1863 Confederate Newspaper Prediction of the USA in 1963
What a Reconstructed Union Might Be Like a Hundred Years After Gettysburg
As the month of July in 1863 drew to a close, the American Civil War had reached its mid-point. The most dramatic events of the war (prior to the final surrender at Appomattox) had occurred in the first few days of that month, and the Confederacy was reeling. Not only had Vicksburg, Mississippi surrendered to Union General Ulysses S. Grant on July 4, but the South's greatest hero, General Robert E. Lee, had been compelled to retreat from Pennsylvania after his Army of Northern Virginia suffered a devastating defeat in the battle of Gettysburg.
As news spread of these reverses, a rising tide of despondency began to grip the minds of many Southerners. To combat this growth of discouragement on the Confederate home front, the Richmond Dispatch newspaper published, in its July 30, 1863 edition, an editorial designed to encourage its readers that the recent disasters to Southern arms did not portend the ultimate defeat and dissolution of the Confederate States.
Why Confederates Expected European Intervention to Save Them
The point of the article was that the “Western Powers of Europe” would never permit the reconstruction of the Union because they understood that a unified America would become an unstoppable force that would eventually rule the world. In attempting to make its case on this point, the Dispatch laid out a fascinating vision of what a reconstructed American nation could become in the next hundred years.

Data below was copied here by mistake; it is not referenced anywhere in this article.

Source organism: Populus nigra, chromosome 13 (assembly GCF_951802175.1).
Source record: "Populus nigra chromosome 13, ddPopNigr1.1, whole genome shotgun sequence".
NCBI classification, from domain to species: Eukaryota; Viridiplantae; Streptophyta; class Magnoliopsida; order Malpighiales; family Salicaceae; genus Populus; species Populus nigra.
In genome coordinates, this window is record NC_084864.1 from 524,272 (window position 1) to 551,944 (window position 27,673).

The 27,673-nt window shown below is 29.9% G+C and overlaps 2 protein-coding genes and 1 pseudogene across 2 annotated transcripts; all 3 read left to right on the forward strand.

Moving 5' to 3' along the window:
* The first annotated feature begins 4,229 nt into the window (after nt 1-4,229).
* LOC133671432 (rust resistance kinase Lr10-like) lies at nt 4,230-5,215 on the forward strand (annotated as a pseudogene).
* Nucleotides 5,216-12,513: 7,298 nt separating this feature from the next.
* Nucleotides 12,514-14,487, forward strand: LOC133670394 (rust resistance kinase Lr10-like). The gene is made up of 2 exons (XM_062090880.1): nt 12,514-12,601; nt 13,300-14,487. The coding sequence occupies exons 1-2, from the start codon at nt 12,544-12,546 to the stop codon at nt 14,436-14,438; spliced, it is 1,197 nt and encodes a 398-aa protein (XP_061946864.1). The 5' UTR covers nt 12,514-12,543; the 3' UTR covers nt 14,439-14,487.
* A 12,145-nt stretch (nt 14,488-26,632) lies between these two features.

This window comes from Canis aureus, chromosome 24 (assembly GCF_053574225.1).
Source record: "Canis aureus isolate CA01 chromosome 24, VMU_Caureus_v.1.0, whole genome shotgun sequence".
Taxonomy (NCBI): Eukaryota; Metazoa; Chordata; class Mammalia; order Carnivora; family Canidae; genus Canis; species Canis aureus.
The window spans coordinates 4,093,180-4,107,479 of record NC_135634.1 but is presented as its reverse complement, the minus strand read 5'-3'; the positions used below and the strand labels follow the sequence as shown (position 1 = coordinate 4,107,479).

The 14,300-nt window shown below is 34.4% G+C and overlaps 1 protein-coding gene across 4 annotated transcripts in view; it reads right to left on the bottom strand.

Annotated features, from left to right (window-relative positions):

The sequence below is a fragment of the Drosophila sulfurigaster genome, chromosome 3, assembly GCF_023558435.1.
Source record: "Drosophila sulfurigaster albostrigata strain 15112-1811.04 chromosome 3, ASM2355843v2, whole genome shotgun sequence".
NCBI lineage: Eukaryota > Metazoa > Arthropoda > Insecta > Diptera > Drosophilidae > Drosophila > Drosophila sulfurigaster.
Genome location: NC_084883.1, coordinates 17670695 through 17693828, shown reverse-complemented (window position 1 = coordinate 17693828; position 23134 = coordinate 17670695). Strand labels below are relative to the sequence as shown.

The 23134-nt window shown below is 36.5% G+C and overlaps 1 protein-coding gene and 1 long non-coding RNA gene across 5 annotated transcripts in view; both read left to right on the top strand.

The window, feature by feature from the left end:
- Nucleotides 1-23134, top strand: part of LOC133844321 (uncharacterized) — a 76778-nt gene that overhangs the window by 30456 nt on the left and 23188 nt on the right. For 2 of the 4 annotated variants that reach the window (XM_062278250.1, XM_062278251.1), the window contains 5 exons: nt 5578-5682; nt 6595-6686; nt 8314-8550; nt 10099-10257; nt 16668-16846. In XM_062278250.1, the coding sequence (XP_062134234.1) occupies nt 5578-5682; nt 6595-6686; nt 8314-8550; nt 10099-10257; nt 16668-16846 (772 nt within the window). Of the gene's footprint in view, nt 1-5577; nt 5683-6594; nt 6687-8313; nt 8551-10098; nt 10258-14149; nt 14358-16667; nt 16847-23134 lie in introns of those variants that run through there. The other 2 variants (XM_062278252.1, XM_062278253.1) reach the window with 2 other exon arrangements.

Basing its deductions on census figures and previously observed population trends, the Dispatch projected that a reconstructed United States could achieve a population of 200 million by 1932 and double that figure by 1963:
"The Union at the last census, (1860) to the best of our recollection contained about 28,600,000 of inhabitants. From the time of its establishment it had always doubled its population every twenty three years. Supposing it to have 25,000,000 now, (which is a moderate estimate) in twenty three years from this time — that is to say in 1886, it will number 50,000,000, in 1909, 100,000,000, and in 1932, 200,000,000. Only think of a single nation of 200,000,000 of men, descendants of Europeans, and civilized after the European fashion! The bare array of figures makes the brain reel."
A Reunited US Would Be Literally Too Big to Fail
In 1863, the prospect of a single nation reaching a population of 200 million, especially when that nation was comprised of people the writer considered to be racially superior because of their European heritage, was an amazing and alarming possibility. The Dispatch editorial writer had no doubt that “the resources of the country would be fully adequate to the enormous population it would contain in the next seventy years.” But his concern was with the military implications of the existence of a unified government with such boundless resources at its disposal.